It's Time To Fight Sepsis With Gusto, Researchers Say
10 years ago, America's health care community dealt heart attacks with gusto by harnessing the power of research and data to make sure that every patient got the best possible care, and it worked. According to reports, the death rates for heart attack have dropped.
Now, researchers say, it's time to do the same for sepsis as well. Sepsis affects more hospital patients, and leads to more hospital costs than any other diagnosis.
Sepsis is caused a by a body-wide-over-reaction to any kind of infection. It can also lead to damage of vital organs. If statistics are to be believed, sepsis kills one in every six people diagnosed with it.
More people die from sepsis than die from prostate cancer, breast cancer and AIDS combined, the press release adds.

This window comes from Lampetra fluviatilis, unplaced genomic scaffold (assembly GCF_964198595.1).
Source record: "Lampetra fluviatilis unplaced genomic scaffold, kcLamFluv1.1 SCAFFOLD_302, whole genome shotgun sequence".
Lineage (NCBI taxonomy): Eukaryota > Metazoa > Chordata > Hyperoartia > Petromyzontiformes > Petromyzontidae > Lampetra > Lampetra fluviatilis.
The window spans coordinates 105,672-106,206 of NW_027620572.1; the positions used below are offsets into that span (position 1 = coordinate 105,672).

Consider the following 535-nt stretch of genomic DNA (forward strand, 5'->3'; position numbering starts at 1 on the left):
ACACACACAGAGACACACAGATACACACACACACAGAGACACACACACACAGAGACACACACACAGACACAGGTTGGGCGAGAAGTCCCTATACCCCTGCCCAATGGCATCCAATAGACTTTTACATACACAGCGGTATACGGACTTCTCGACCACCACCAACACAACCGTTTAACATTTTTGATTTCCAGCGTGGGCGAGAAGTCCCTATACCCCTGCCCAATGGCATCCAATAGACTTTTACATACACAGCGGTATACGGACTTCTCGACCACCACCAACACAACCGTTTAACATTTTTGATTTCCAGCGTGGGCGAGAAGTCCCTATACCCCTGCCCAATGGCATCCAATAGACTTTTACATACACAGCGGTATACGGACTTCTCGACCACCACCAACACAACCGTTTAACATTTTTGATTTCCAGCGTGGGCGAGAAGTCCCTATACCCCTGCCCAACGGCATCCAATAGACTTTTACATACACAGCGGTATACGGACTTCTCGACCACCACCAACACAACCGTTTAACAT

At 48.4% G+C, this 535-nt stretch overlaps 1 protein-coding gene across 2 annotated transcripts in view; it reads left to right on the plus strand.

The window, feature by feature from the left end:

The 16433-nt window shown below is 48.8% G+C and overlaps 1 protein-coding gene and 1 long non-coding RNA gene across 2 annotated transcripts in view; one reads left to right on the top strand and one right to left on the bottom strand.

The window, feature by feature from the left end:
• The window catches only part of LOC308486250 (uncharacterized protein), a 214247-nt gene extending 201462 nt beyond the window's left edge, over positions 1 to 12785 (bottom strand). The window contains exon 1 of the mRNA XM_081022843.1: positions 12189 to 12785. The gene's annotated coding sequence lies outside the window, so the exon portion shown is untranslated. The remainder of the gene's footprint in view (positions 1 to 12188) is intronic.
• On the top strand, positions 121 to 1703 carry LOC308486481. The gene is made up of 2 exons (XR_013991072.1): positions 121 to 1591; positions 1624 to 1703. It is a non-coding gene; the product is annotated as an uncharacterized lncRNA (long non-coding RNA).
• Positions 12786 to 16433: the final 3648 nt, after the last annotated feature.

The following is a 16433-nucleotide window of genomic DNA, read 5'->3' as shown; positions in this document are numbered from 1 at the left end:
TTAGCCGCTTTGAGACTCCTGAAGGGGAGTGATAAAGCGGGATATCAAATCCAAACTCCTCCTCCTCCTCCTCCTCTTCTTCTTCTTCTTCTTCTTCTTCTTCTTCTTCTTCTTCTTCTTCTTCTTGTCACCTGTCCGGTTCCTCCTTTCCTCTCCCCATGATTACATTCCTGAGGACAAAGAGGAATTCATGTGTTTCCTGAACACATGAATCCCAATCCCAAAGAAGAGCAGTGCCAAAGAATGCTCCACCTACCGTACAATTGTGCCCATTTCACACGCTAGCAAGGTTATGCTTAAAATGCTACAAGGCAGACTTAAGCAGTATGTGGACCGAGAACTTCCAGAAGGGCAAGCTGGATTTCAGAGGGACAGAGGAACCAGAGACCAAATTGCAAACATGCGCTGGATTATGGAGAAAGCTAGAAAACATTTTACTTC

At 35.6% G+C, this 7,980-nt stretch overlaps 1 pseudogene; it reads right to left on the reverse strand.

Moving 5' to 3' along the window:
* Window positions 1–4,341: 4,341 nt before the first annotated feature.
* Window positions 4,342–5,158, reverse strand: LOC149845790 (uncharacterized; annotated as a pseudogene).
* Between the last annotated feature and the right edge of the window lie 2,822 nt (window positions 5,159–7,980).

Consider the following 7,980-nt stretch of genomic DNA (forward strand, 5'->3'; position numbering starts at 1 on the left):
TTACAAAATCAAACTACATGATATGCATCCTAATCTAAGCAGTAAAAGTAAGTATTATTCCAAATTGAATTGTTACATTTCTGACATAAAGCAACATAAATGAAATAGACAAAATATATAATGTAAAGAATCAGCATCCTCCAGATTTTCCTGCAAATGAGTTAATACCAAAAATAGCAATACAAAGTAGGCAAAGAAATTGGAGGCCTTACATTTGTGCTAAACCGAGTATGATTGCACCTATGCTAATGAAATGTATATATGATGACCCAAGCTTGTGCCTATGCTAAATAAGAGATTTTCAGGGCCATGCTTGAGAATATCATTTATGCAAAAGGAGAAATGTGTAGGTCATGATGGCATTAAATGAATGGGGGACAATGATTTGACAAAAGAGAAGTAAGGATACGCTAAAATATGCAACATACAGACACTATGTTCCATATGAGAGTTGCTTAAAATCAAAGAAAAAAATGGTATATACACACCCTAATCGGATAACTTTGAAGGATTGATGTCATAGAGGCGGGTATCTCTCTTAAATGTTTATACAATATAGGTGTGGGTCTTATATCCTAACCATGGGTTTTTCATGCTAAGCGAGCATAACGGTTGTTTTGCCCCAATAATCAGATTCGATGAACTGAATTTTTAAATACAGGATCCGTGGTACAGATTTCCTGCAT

"Now's the time to focus on quality improvement in sepsis, because it has become one of the most important conditions in hospitals, it attacks more and more patients, and we can learn from the years of work in other conditions," says Colin Cooke, M.D., M.Sc., M.S., a U-M critical care physician who authored the article. "We believe that by creating a framework for quality improvement in sepsis care that takes into account evolving knowledge of this condition, we can improve patients' odds of survival and reduce variation in care."
Researchers presented their viewpoints in the Journal of the American Medical Association.